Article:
“How come my mom didn’t tell me you called?” Lilly asks.
Before I can stop myself, I hear my not-so-patient voice say, “Because Ginger asked her not to.”
“How doyouknow, Stuey Lewis?” Lilly asks.
“He just guessed,” says Will.
“And he guessed right,” Ms. Curtis says quickly. “I wanted to tell you all about it myself. We’ll have dinner together, sleep outside, and something special will happen that has to do with space.”
“I hope we get to see a UFO,” says Sam.
“Or extraterrestrials,” Omar adds.
Lilly rolls her eyes at them. “Yeah, or maybe we’ll all take a midnight rocket ride and eat green cheese with the man in the moon.”
“Well, it’s a safe bet we won’t be eating any green cheese, but for sure somebody will probably cut the cheese,” I say.
Everyone laughs and Omar and Sam give me the thumbs-up.
“Stranger thingshavebeen known to happen on campouts, Lilly,” I add. “Especially when there’s a new moon, so be prepared foranything.”
“What’s a new moon?” Lilly asks.
“When the moon lines up directly in front of the sun, so it looks like there’s hardly any moon at all, and the night sky is real dark. That’s when you better have a flashlight to light your way back inside, if you wanna make it to the bathroom in time,” I answer.
Everyone cracks up again, except for you-know-who.
“You’re gross, Stuey Lewis,” she says.
“But he’s right, it will be a dark night on Friday,” says Ms. Curtis, “so we’ll all need to bring flashlights. Let’s make a list of other things we’ll need.”
But if my Teleporta Plan is gonna go smoothly, I’ve got my own list of things to organize, with way more important stuff to think about than sleeping bags, hot dogs, or Lilly Stanley. And I also have to get Anthony psyched up and on board, because Will and me will definitely need his help to pull this off.
“Well, Stu, you’re still the man,” Anthony says when I tell him about the plan after we get home from school. “Sorry I doubted you. Pretty impressive scheme. Do you think I can come along for the ride?”
“I was hoping you would,” I say.
He grins at me. “It’s going to be a blast.”
*   *   *
Friday morning I wake up raring to go. Mom’s already made muffins for tomorrow’s breakfast. She hands me a warm one before pushing me out the door.
“This is it, Stu. Now, don’t worry, we’re all set to play our parts. I’ll be there before dinner with your stuff. I’m so excited to be spending the whole night with you and your class. Better get a move on or you’ll miss the bus.”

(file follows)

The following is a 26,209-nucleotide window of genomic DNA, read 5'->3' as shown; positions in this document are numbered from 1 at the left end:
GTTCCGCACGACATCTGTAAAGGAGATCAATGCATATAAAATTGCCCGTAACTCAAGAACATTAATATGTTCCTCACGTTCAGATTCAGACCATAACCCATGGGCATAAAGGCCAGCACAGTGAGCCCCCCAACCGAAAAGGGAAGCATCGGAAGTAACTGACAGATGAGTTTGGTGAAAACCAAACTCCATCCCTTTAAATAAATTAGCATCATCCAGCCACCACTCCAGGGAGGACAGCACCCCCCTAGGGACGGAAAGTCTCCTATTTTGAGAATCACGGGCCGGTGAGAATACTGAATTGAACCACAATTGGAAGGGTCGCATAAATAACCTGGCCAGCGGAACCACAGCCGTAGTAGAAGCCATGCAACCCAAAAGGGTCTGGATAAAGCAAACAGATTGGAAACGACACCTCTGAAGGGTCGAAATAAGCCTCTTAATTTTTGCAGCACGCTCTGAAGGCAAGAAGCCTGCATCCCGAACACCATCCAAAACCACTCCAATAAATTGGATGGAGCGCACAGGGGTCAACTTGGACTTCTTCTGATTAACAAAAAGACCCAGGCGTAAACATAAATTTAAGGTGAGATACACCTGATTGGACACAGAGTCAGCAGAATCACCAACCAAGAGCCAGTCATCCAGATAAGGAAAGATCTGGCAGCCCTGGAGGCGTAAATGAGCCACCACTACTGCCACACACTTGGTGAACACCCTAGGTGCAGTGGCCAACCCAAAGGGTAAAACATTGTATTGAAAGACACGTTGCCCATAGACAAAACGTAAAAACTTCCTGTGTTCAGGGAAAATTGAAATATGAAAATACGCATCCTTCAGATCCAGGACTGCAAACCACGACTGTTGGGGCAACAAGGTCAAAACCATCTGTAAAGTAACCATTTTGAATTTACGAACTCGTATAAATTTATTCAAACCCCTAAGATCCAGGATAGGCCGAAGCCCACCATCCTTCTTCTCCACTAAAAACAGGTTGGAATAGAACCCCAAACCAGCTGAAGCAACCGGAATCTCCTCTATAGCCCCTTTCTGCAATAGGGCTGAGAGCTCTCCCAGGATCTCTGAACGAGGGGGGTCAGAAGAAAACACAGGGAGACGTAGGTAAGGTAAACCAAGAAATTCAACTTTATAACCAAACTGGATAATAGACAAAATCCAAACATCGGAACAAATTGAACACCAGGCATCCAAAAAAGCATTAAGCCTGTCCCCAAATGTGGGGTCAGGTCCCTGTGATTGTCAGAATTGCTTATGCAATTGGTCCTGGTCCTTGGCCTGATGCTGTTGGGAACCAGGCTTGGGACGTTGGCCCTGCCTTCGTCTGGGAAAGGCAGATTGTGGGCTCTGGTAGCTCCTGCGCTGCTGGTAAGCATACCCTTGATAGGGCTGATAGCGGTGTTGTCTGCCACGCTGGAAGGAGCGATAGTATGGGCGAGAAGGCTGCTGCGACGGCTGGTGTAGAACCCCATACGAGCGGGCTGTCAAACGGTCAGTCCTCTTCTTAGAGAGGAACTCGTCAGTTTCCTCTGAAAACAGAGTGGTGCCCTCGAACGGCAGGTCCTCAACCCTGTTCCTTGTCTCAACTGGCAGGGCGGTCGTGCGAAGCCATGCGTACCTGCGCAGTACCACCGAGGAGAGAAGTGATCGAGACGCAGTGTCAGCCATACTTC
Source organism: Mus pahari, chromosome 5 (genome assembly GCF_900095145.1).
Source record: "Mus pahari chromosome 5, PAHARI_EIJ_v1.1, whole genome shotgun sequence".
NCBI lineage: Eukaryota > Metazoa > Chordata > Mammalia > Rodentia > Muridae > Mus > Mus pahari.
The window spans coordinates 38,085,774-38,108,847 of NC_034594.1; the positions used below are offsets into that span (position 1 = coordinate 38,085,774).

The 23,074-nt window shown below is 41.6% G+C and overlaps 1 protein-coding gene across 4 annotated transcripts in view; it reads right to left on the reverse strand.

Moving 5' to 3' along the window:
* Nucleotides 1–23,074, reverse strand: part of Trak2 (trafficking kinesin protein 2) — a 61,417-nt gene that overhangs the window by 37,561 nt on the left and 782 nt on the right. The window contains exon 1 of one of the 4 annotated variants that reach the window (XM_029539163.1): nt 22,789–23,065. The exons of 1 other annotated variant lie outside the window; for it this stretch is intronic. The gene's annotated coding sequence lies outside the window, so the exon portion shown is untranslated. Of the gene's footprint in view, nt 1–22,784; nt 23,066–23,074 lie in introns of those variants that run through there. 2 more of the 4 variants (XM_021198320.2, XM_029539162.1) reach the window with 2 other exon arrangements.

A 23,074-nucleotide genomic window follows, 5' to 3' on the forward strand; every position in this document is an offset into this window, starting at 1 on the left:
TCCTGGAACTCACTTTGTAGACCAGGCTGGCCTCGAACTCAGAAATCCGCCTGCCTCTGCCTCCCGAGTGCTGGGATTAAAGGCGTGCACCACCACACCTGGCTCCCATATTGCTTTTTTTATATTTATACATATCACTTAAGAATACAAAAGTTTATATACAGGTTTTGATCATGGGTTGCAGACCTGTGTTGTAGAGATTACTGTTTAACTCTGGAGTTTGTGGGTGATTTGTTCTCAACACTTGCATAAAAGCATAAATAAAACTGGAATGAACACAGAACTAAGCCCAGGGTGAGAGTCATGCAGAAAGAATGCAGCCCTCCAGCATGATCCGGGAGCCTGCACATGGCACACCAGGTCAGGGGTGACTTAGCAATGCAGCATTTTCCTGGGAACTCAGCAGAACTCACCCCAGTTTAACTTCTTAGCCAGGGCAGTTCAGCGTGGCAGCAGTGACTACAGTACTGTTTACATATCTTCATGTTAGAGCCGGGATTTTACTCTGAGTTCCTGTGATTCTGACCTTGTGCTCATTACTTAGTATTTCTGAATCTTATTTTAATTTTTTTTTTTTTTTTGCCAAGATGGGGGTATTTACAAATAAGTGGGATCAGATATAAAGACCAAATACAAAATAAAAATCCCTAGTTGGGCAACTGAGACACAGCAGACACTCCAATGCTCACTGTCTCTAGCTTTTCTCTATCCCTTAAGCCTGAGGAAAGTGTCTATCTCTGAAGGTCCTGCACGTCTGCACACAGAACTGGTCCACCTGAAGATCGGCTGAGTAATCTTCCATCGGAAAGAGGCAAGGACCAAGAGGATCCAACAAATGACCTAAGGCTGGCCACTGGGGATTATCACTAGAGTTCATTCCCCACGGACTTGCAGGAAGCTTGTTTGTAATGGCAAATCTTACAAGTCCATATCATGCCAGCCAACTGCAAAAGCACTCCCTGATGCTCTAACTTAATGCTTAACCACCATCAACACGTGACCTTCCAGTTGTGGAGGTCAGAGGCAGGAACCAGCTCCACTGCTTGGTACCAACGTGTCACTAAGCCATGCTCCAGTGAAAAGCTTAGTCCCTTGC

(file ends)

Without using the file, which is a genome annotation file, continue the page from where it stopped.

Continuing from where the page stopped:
Will meets me at the classroom door. “The final countdown to Teleporta is officially on,” he whispers. “Let’s synchronize our watches. Everything set for 2030 hours?”
   “Yeah, Mom’s sneaking Anthony and the tech gear into the library at 1730 hours then she’ll show up outside to help with the cookout. She’ll be the gofer between us and Anthony, just like we planned,” I whisper back.
“Ginger! Guess what?” we hear Lilly screech from inside the classroom. “You’re not the only one with a secret. When my mom comes to help watch us after school, she’s bringing something for tonight that everyone’s definitely going to love.” Then she eyes me. “Just you wait, Stuey, it’s the best surpriseever.”
   I open up my mouth and almost put my foot in it, but Will steps on my toe first. “Keep a lid on it, Stu,” he whispers. “We’ve only got a few hours left.”
*   *   *
The day goes by at warp speed. The three o’clock bell rings and everyone’s buzzing about tonight. A couple of parents show up and take us outside, where we play space games and asteroid dodgeball. Soon parents start arriving with camping stuff and food that they load on the picnic table. Lilly’s mom arrives with a tray piled high with moon pies.
“Moon pies. Get it, Ginger? We used Martha Stewart’s recipe but stuffed them with twice as much marshmallow fluffandwe double-dipped them in chocolate.Andwe made two for each person in the class because they’re super yummy andonejust wouldn’t be enough,” she blabs on. “And there are extra ones for our parent-helpers, too, so they won’t feel left out, because you’re never too old to enjoy a good moon pie. So, as you can see, now there aretwospecial things about space scheduled for tonight, Ginger … your surprise andmymoon pies.”
If moon pies weren’t way up there on my dessert list, I’d be throwing up right about now.
“Wow,” says Rosa, “those look amazing.”
“Bet they taste amazing, too,” Nathan adds.
“I’d be happy to pass them out for an after-school snack,” Lilly offers.
   “I think that’s a great idea.” Ms. Curtis smiles. “Why don’t you start with Stuey.”
*   *   *
“Psst!” Mom signals us over to the place where she’s setting up the grill for our hot dogs. She points. “Anthony’s just inside that door. He wants to speak to you.”
Me and Will rap on the door when no one’s looking.
Anthony opens it a crack. “Phase One and Two of the plan are complete,” he reports. “Mom put the seats the way you wanted, and I’ve got us all hooked up. You just have to keep the kids away from the library until takeoff.”
“Done,” Will says. “My dad’s organizing our campsite on the field closest to the school. He was an Eagle Scout. Trust me, having people inside is not on his agenda. Right now he’s got everyone setting out their sleeping bags. Then he’s taking the kids for a walk on the nature path in the woods before we eat.”
“Speaking of dinner, you must be starving,” I say to Anthony. “I’ll have Mom slip out and bring you a dog as soon as they’re ready.”